ClassicFlix (Teen Scene) – Review #3: It’s a Mad, Mad, Mad, Mad World (1963)

From March 2015 to April 2017, I was writing the monthly Teen Scene column for the website ClassicFlix. My objective was to promote classic films among teenagers and young adults. Due to the establishing of a new version of the website, it’s now more difficult to access to the old version and read the reviews. But, I’m allowed to publish my reviews on my blog 30 days after they had been published on ClassicFlix! So, I decided to do so as you could have an easy access to them. If you are not a teenager, it doesn’t matter! I’m sure you can enjoy them just the same! My third review was for the 1956’s classic It’s a Mad, Mad, Mad, Mad World directed by Stanley Kramer. Enjoy!



It’s a Mad, Mad, Mad, Mad World. When one movie title has the word “mad” four times it’s because it needs it to be isotopic. We’re indeed talking about one of the craziest movies of all time. Stanley Kramer brilliantly directed the film in 1963; Kramer directed such masterpieces as Judgment at Nuremberg, Guess Who’s Coming to Dinner. He was also an important producer, producing well-known classics The Wild One and High Noon. What we also absolutely need to mention is this was Stanley Kramer’s first comedy. Awesome isn’t it? Of course, if you haven’t watched the movie yet, you don’t really know what I’m boasting about, but just wait and see.


You may wonder what this movie is about. Well, it goes like this: Before he dies in a car accident on a California road, Smiler Gordan, a burglar who just came out of prison, tells a secret to the drivers who stopped to help him: he has a fortune, $350.000 buried in a park in Santa Rosita under a big “W.” He tells them if they find the money, they can keep it. The drivers go back to their cars. They each go their separate ways with the idea to go get the money.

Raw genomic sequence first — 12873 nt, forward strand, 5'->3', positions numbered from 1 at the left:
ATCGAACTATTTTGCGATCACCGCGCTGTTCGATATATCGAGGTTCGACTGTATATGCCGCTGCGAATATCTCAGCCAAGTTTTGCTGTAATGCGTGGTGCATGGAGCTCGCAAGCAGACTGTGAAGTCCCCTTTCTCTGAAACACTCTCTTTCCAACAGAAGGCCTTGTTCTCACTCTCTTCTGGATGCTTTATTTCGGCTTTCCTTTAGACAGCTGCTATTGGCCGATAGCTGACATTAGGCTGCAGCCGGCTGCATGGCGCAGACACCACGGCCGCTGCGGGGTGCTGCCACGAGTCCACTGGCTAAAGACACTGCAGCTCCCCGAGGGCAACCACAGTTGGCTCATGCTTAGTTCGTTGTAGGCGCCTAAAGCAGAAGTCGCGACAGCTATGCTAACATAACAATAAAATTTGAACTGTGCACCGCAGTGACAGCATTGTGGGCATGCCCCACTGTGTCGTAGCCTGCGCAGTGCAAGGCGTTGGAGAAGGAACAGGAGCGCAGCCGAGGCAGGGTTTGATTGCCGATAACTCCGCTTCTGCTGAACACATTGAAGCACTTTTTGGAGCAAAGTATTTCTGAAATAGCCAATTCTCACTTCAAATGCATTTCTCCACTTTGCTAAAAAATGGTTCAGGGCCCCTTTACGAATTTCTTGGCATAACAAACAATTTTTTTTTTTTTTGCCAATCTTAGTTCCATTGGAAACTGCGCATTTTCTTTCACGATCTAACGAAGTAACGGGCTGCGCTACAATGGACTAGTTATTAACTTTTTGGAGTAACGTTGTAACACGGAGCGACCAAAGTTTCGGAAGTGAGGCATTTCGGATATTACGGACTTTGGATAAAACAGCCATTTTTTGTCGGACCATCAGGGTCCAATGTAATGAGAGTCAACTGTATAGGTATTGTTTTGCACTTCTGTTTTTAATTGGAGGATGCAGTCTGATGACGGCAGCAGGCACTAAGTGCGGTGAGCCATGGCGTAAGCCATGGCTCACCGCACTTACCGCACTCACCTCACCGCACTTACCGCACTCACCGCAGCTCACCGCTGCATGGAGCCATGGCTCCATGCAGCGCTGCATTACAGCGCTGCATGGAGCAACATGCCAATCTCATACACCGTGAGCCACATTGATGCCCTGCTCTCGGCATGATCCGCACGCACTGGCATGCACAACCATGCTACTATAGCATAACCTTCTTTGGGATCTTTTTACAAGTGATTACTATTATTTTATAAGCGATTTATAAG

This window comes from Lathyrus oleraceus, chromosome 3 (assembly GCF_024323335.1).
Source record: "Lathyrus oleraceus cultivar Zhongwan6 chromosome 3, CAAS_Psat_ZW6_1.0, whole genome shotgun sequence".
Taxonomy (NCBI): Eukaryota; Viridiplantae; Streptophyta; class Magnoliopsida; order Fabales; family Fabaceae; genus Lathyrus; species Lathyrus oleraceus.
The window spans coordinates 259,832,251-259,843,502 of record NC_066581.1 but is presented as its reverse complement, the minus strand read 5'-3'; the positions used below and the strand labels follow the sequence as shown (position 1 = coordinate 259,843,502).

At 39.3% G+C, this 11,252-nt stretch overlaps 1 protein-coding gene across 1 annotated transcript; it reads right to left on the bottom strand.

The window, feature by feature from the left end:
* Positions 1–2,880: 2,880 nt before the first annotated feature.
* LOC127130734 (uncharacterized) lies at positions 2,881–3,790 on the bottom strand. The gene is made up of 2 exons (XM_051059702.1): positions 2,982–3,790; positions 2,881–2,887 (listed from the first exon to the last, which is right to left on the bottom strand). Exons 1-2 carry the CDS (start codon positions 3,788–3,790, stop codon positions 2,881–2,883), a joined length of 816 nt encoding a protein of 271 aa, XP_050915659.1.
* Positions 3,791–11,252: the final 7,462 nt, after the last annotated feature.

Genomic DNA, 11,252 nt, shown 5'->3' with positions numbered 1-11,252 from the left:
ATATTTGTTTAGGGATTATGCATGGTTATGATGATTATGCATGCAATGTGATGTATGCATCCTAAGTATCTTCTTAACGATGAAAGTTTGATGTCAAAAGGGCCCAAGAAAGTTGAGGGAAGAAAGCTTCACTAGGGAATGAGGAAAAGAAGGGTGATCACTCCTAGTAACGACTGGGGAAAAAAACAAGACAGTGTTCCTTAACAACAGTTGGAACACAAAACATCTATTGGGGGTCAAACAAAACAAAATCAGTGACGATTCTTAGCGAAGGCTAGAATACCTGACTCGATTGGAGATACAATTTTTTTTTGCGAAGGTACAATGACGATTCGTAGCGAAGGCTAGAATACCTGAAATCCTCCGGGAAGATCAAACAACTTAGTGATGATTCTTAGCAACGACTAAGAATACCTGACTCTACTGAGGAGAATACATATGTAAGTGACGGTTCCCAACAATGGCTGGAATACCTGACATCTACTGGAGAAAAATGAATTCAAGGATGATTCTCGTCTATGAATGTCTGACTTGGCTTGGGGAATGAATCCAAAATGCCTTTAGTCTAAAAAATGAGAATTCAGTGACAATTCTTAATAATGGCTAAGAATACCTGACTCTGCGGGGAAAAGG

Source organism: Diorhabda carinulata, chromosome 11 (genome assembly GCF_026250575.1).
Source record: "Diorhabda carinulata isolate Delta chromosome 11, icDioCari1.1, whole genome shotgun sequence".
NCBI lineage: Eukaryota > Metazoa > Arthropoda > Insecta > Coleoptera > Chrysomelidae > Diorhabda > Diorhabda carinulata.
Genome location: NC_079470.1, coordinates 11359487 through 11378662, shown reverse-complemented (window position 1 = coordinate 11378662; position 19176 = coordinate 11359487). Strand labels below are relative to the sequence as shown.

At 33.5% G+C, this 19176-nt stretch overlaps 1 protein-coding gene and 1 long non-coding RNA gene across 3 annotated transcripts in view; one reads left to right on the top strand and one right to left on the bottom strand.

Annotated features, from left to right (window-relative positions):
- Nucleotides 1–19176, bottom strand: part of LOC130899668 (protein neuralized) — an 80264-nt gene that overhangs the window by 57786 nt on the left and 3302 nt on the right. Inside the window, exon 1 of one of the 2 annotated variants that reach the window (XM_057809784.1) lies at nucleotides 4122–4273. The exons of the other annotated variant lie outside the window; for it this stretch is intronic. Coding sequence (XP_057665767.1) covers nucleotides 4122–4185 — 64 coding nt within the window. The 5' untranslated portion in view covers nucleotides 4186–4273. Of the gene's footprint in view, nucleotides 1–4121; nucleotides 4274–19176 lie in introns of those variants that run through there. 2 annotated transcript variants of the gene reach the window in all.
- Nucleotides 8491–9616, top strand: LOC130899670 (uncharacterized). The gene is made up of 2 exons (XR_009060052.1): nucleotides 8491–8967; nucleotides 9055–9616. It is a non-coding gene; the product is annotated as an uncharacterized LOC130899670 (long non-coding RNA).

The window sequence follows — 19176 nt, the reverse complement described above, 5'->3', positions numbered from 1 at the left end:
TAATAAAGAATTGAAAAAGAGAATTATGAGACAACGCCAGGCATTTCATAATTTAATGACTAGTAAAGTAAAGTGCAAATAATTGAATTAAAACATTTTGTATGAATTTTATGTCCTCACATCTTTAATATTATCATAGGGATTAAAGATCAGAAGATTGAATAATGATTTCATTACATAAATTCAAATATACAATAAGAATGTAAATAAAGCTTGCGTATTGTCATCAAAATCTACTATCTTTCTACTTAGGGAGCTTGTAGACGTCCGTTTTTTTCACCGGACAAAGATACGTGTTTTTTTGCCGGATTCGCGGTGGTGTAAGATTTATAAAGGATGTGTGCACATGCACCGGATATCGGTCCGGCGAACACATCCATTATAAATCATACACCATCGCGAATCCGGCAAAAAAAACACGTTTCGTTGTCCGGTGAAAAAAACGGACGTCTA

They finally decide to stop and talk together to make a fair arrangement and try to split the money in the most equal way. However, there’s always someone who is not satisfied, so they decide to give up the good manners and a breathless chase starts. Who will get the money first? The drivers don’t know they’re being watched by the police and, on their way, they face many challenges, meeting other people who will become part of the chase too. The most insane thing about this is they are not a hundred percent sure Smiler was telling the truth.


This film is like a cup of strong coffee. So many things and surprises happen it keeps your attention from the beginning until the end. Even if it’s a two hour and thirty minute film, you can’t feel time passing because it is so entertaining. I remember the first time I saw it, I didn’t want it to stop. I was so captivated by the action and the characters (we’ll talk about them later). Even the five minute opening credits are enjoyable. Saul Bass, probably the most famous graphic designer for film credits, created them. With these opening titles, you know what kind of movie you’re about to watch immediately.

Here I come to the all-star cast including Spencer Tracy, Mickey Rooney, Milton Berle, Sid Ceasar, Buddy Hackett, Ethel Merman, Dick Shawn, Phil Silvers, Terry-Thomas, Jonathan Winters, Jim Backus, Dorothy Provine and many more. Among the main actors we notice many famous comic actors doing cameos: Joe E. Brown, Buster Keaton, Jack Benny, The Three Stooges, Zasu Pitts, Jerry Lewis, etc. Of course, all those actors give us some tremendous performances, but what’s the most interesting are not the actors themselves, but the colorful characters they play.


All the actors in the main cast have their importance, their own well-developed personality. It’s one of those films where it’s hard determining your favorite character, because they are all so interesting. My personal favorites are Lennie Pike (Jonathan Winters) and Lt. Col. J. Algernon Hawthorne (Terry-Thomas). I can perfectly see a group of teens, after seeing this film, asking themselves: “Hey, which actor/character did you like the most in the film?” What’s also special about this is it’s hard to determine who the main character is. Some may say it’s Captain T. G. Culpeper (Spencer Tracy). They may be right, but I’m not a hundred percent sure about that.


This movie is crazy, sure, but not stupid. Yes, some characters are, but the movie itself is not. The film was not only well directed, but the technique is quite impressive too. It’s a Mad, Mad, Mad, Mad World received the Oscar for Best Sound Editing (and really deserved it) and was also nominated for Best Cinematography, Best Film Editing, Best Sound Recording, Best Music Score and Best Original Song. We also have to mention this film was in 3rd position in the 1963 box office behind Cleopatra and How the West Was Won. I mention this because teens these days tend to see the top box office film and it’s not always a masterpiece. So, if they want to see box office success, why not delve into classic films and watch something like It’s a Mad, Mad, Mad, Mad World?